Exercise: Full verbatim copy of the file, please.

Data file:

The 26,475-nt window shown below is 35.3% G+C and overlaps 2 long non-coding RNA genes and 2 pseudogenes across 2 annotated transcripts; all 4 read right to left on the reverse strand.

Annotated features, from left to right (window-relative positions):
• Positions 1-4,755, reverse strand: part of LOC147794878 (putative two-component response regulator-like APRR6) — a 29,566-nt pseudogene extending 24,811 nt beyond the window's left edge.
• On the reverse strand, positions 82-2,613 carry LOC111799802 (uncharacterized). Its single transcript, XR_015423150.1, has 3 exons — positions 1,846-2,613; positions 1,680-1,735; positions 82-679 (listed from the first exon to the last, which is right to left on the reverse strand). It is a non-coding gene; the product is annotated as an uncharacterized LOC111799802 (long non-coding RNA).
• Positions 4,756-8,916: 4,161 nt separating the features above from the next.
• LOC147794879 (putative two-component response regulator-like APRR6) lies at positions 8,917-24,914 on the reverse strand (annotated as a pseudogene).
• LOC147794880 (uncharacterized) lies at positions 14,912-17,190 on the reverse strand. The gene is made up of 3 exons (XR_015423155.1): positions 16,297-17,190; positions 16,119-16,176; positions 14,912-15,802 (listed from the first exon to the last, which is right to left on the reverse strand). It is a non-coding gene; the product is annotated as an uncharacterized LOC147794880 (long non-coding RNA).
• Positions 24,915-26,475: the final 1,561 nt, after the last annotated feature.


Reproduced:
The 26,475-nt window shown below is 35.3% G+C and overlaps 2 long non-coding RNA genes and 2 pseudogenes across 2 annotated transcripts; all 4 read right to left on the reverse strand.

Annotated features, from left to right (window-relative positions):
• Positions 1-4,755, reverse strand: part of LOC147794878 (putative two-component response regulator-like APRR6) — a 29,566-nt pseudogene extending 24,811 nt beyond the window's left edge.
• On the reverse strand, positions 82-2,613 carry LOC111799802 (uncharacterized). Its single transcript, XR_015423150.1, has 3 exons — positions 1,846-2,613; positions 1,680-1,735; positions 82-679 (listed from the first exon to the last, which is right to left on the reverse strand). It is a non-coding gene; the product is annotated as an uncharacterized LOC111799802 (long non-coding RNA).
• Positions 4,756-8,916: 4,161 nt separating the features above from the next.
• LOC147794879 (putative two-component response regulator-like APRR6) lies at positions 8,917-24,914 on the reverse strand (annotated as a pseudogene).
• LOC147794880 (uncharacterized) lies at positions 14,912-17,190 on the reverse strand. The gene is made up of 3 exons (XR_015423155.1): positions 16,297-17,190; positions 16,119-16,176; positions 14,912-15,802 (listed from the first exon to the last, which is right to left on the reverse strand). It is a non-coding gene; the product is annotated as an uncharacterized LOC147794880 (long non-coding RNA).
• Positions 24,915-26,475: the final 1,561 nt, after the last annotated feature.